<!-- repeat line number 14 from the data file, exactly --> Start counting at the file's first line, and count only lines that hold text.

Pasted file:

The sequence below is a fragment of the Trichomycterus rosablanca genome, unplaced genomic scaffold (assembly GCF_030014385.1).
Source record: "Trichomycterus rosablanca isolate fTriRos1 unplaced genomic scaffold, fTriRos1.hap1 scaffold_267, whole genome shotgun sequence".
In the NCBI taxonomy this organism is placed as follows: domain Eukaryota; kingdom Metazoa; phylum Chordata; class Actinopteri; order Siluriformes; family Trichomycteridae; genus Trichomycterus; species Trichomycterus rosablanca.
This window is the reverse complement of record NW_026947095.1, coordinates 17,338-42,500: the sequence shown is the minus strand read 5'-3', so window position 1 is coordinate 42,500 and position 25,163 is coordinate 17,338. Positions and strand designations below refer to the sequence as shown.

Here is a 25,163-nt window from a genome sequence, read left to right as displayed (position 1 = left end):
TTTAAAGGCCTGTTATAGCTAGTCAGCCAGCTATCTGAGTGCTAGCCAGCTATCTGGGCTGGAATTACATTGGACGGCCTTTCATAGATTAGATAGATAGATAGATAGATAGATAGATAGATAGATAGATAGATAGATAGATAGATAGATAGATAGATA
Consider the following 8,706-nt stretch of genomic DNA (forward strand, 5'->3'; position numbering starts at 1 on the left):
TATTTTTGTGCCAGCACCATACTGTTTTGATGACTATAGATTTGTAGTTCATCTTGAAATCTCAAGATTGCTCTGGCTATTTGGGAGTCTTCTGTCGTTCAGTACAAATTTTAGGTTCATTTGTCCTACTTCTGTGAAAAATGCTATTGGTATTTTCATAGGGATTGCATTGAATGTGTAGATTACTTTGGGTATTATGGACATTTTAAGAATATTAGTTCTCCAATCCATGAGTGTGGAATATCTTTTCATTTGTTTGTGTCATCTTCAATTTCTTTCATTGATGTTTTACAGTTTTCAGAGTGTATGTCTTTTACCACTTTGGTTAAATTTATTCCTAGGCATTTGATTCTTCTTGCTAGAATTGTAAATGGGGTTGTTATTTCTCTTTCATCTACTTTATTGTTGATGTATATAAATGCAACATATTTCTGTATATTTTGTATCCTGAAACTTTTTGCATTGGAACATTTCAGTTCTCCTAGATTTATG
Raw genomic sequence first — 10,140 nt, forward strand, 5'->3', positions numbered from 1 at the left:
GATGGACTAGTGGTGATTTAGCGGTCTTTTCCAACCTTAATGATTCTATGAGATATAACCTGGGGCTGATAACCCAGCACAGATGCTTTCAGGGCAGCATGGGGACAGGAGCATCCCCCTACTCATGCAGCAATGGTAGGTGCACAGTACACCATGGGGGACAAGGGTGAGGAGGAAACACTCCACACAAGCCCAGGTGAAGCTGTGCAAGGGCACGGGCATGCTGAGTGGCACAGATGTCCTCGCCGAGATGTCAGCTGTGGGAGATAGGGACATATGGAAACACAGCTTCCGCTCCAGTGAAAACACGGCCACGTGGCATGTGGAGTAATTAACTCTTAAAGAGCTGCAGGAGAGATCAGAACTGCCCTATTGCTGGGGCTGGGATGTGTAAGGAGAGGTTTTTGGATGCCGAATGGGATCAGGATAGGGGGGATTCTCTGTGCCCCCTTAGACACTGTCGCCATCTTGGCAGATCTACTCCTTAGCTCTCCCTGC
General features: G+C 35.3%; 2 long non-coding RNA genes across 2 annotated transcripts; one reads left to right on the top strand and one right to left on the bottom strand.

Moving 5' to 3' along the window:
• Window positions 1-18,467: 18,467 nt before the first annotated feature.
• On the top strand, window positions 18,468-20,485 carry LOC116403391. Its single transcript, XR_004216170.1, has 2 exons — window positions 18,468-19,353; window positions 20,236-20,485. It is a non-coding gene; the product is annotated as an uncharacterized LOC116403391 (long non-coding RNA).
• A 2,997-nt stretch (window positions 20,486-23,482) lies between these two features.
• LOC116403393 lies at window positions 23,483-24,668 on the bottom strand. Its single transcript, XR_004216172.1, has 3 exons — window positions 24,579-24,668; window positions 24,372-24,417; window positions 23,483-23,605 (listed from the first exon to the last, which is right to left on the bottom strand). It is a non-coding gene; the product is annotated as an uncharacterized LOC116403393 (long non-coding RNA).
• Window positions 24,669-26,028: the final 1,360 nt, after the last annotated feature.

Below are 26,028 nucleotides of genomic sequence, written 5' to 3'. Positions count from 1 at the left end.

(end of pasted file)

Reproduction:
• On the top strand, window positions 18,468-20,485 carry LOC116403391. Its single transcript, XR_004216170.1, has 2 exons — window positions 18,468-19,353; window positions 20,236-20,485. It is a non-coding gene; the product is annotated as an uncharacterized LOC116403391 (long non-coding RNA).